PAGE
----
From 1 November 2016 BBC Two will broadcast Arctic Live, a new three-part series about the icy wilderness that stretches across the most northerly reaches of our planet. Wildlife cameraman Gordon Buchanan will report from the town of Churchill in Manitoba, Canada--a destination from which I've just returned.
Simon Reeve and Kate Humble will also present on Arctic Live, which will be aired for an hour from 8pm.
When it comes to wildlife, nothing can be guaranteed, but few people return from Churchill without spotting polar bears. Large numbers of the animals gather in the region while waiting for the Hudson Bay to freeze. When it does they head out onto the ice to hunt seals.
Any bear wandering into the town of around 850 human inhabitants is detained in Churchill's Polar Bear Holding Facility, a building known colloquially as the 'bear jail'. While in the area I talked with Brett Whitlock, the man who oversees the facility.
One local told me that in Churchill they have a phrase, "take your corners wide." Doing so gives you that fraction of a second to react in the unlikely case of you coming face-to-face with a bear coming in the opposite direction. Polar bear patrols, until 10pm each day, help keep the town safe.
These days around 15,000 people head to Churchill every year to view polar bears. Most do so from the back of a Tundra Buggy, a type of powerful all-terrain vehicle with a heated cabin and a deck for viewing bears. They can cover a lot of ground each day and, from them, sightings are pretty much guaranteed. Instead of viewing wildlife from a vehicle I chose to do so on foot. To do that I participated in one of the polar bear safaris operated by Churchill Wild from Seal River Heritage Lodge--a remote eco-property, located around 60km from Churchill.
Even on the way north from Churchill I sighted a number of bears, including a female with cubs, from the light aircraft we used to get there. There isn't a road connecting Churchill with Seal River Heritage Lodge. Moose were also roaming the tundra, close to the shoreline of Hudson Bay.
Each day I was at the luxury lodge, which overlooks Hudson Bay, I joined fellow guests to go walking in the morning and then in the afternoon. We were accompanied by two guides. The temperature was well below zero, so, of course, we had to wrap up well and carry spare batteries for our cameras.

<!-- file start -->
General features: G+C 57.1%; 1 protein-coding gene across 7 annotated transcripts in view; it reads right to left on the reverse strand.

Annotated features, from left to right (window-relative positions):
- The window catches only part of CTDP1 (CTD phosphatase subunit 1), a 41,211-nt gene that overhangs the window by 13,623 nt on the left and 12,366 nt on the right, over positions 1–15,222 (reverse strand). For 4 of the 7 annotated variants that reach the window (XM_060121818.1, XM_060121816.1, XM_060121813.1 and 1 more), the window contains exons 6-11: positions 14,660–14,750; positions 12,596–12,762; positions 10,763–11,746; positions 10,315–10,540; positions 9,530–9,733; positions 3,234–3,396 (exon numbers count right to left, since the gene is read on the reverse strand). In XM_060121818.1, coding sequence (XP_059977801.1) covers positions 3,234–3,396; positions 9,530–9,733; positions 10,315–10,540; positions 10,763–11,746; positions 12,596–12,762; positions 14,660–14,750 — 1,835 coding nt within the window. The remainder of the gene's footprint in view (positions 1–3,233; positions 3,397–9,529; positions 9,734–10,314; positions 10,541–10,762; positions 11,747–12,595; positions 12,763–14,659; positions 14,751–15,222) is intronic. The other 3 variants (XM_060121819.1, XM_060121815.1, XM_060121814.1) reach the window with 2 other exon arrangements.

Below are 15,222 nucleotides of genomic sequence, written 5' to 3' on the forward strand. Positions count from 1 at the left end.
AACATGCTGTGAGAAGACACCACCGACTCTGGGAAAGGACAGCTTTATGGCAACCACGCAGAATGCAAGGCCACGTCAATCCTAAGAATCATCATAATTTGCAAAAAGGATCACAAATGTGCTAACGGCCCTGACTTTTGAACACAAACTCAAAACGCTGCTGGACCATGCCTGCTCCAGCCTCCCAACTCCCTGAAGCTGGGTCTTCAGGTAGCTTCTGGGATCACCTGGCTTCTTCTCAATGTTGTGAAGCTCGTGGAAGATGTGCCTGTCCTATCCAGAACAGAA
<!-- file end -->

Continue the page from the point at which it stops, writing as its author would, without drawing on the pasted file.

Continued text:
Friends back home suggested I was crazy to walking in polar bear country but Derek, the bear expert who was our chief guide, explained that the group could manage risk by staying together. Though he carried a shotgun he told us he had never needed to use it and no-one had ever been injured during one of the lodge's safaris.
In the nigh silent landscape around Seal River, well away from permanent human settlement, clacking a couple of stones together is normally enough to turn away an advancing polar bear. I might not have believed that if I hadn't seen it.
A 400kg male sauntered to around 10 metres of us, before being repelled by the harsh sound of Derek smacking two stones together. Though my heart was hammering I managed to click a number of decent shots of the bear as he advanced.
If Gordon's experiences are anything like mine then viewers of Arctic Live are in for a visual treat. I'll certainly be tuning in to compare experiences. I hope the BBC's viewers are as thrilled as I was by the wildlife around Churchill.
For more information about Churchill and the surrounding region take a look at the Churchill (www.everythingchurchill.com), the Travel Manitoba (www.travelmanitoba.com) and Explore Canada (www.explore-canada.co.uk) websites.
All of the images illustrating this post were photographed by Stuart Forster.